betamethasone dipropionate, Diprolene; Diprolene AF; (Diprosone, Alphatrex have been discontinued)

  • Pharmacy Author:
    Omudhome Ogbru, PharmD

    Dr. Ogbru received his Doctorate in Pharmacy from the University of the Pacific School of Pharmacy in 1995. He completed a Pharmacy Practice Residency at the University of Arizona/University Medical Center in 1996. He was a Professor of Pharmacy Practice and a Regional Clerkship Coordinator for the University of the Pacific School of Pharmacy from 1996-99.

  • Medical and Pharmacy Editor: Jay W. Marks, MD
    Jay W. Marks, MD

    Jay W. Marks, MD

    Jay W. Marks, MD, is a board-certified internist and gastroenterologist. He graduated from Yale University School of Medicine and trained in internal medicine and gastroenterology at UCLA/Cedars-Sinai Medical Center in Los Angeles.

Psoriasis Symptoms, Causes and Treatment

GENERIC NAME: betamethasone dipropionate

BRAND NAME: Diprolene, Diprolene AF, Luxiq, (Diprosone and Alphatrex have been discontinued)

DRUG CLASS AND MECHANISM: Betamethasone is a synthetic (man-made) corticosteroid that is used topically (on the skin). Betamethasone mimics the action of cortisol (hydrocortisone), the naturally-occurring steroid produced in the body by the adrenal glands. Corticosteroids have potent anti-inflammatory actions and also suppress the immune response. Corticosteroids have many effects on the body, but they most often are used for their potent anti-inflammatory effects, particularly in those conditions in which the immune system plays an important role. The FDA approved betamethasone in July 1983.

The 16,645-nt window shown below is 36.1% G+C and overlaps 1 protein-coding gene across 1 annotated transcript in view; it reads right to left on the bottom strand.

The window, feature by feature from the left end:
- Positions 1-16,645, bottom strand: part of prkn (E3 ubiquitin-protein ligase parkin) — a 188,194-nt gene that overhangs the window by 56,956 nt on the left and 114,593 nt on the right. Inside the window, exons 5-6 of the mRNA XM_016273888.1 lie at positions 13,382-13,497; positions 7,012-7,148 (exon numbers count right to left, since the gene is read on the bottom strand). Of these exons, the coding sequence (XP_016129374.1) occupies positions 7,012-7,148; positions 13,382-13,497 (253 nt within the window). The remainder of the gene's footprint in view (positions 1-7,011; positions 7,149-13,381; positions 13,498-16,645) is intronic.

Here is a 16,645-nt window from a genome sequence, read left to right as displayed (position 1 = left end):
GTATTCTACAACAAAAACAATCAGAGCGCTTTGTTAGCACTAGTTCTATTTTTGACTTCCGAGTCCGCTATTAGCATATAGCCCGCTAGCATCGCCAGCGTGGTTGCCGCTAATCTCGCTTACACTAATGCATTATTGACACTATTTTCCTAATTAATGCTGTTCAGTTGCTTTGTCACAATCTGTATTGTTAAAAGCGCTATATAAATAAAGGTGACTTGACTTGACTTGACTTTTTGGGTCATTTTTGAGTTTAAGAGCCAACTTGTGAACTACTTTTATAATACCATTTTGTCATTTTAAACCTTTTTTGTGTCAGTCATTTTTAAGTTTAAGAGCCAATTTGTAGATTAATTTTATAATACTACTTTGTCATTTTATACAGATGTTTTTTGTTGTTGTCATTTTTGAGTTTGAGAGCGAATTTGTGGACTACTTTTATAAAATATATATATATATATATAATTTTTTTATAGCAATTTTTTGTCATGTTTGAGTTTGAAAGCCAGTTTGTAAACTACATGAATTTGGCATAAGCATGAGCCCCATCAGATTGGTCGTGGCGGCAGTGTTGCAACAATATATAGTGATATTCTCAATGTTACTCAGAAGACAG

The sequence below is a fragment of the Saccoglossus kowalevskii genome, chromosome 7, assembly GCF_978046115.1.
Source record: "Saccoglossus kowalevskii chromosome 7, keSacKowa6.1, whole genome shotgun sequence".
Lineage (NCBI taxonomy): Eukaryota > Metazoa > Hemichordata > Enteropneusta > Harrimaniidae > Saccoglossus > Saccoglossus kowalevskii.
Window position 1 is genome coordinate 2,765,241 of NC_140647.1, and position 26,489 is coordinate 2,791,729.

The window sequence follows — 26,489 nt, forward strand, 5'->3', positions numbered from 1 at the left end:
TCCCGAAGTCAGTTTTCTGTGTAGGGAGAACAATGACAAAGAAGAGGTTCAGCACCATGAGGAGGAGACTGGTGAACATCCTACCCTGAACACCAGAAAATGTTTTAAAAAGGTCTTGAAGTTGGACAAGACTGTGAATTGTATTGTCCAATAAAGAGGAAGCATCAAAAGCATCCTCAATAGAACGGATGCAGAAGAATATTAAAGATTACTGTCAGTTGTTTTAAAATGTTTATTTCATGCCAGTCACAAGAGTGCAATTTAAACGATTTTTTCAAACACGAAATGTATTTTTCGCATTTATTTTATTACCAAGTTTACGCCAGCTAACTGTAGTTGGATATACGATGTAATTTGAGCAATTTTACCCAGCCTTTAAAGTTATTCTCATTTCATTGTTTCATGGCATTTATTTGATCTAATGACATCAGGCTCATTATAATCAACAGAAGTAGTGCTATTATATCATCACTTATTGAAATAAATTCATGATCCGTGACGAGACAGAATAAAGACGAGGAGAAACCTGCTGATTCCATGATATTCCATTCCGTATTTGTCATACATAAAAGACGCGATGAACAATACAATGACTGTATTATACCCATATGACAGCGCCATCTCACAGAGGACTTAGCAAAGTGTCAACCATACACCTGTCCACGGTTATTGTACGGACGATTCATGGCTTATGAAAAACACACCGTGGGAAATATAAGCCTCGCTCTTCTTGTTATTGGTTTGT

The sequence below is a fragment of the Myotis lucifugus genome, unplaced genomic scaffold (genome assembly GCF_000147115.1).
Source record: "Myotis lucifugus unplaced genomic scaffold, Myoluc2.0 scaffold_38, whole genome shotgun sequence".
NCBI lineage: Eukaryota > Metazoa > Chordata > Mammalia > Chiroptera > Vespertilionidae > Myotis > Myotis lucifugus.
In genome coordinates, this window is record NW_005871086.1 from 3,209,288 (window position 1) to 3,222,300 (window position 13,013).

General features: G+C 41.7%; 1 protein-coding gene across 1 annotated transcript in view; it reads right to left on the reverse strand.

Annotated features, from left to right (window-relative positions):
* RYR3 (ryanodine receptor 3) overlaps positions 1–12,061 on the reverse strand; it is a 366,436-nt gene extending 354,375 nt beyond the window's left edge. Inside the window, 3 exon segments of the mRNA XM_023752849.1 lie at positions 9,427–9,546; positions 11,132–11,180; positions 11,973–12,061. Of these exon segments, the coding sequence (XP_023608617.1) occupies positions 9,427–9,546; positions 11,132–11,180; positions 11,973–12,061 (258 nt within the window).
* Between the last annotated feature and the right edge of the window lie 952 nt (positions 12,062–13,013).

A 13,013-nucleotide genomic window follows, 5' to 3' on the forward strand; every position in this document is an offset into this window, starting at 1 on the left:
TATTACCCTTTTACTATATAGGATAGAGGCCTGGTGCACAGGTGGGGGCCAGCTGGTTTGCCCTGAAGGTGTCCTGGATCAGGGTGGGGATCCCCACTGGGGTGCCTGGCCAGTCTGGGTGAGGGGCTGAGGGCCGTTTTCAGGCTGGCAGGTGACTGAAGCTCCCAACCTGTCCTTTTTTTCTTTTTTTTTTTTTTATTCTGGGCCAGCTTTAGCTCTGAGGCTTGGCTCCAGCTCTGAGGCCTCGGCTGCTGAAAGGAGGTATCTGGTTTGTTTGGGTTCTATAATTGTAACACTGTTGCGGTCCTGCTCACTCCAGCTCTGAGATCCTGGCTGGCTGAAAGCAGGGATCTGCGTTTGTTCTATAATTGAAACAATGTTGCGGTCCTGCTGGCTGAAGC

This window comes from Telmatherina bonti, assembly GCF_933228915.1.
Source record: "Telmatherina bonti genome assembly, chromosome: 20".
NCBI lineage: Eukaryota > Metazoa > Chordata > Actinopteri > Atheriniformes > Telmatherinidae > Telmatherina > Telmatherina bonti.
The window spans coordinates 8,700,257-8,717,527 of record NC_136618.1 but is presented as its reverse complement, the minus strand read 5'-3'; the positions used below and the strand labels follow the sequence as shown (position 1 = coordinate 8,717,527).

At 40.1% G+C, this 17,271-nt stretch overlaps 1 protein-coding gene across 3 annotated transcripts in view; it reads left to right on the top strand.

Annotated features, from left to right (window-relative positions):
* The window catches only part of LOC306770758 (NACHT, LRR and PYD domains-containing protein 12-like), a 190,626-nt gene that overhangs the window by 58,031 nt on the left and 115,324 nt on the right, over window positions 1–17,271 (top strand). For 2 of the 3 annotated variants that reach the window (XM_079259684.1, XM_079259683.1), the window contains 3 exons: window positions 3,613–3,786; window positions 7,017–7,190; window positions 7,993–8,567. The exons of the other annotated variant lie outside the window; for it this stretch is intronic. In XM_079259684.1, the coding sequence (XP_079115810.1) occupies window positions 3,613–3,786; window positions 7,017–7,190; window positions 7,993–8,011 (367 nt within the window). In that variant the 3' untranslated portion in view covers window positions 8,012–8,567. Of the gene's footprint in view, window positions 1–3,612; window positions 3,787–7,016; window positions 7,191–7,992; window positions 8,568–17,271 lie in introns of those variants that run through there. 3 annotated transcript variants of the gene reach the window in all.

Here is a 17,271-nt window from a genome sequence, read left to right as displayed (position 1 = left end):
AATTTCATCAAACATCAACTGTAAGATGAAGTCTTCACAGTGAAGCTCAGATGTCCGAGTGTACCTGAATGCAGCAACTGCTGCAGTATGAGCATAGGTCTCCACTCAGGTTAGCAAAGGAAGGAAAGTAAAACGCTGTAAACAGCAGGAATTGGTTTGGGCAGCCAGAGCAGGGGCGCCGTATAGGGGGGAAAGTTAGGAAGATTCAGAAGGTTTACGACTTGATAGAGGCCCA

PRESCRIBED FOR: Betamethasone is used for the relief of itching and inflammation associated with a wide variety of skin conditions in patients 13 years of age or older. Examples include allergic dermatitis, atopic dermatitis, contact dermatitis, and plaque psoriasis.

SIDE EFFECTS: The most common side effects of betamethasone are:

  • burning at the area of application,
  • itching,
  • irritation, and
  • dryness.

Topical application of corticosteroids may suppress the body's production of cortisol. If suppression has occurred for a long enough period of time, discontinuing the potent corticosteroid can be associated with symptoms of cortisol deficiency. (It takes the adrenal glands some time before they can begin producing cortisol again.) Absorption of potent corticosteroids can increase the glucose concentration in the blood (especially worrisome in people with diabetes) and cause symptoms of steroid excess such as:

  • (weight gain,
  • redistribution of fat stores, and
  • psychiatric problems).
Medically Reviewed by a Doctor on 12/29/2014

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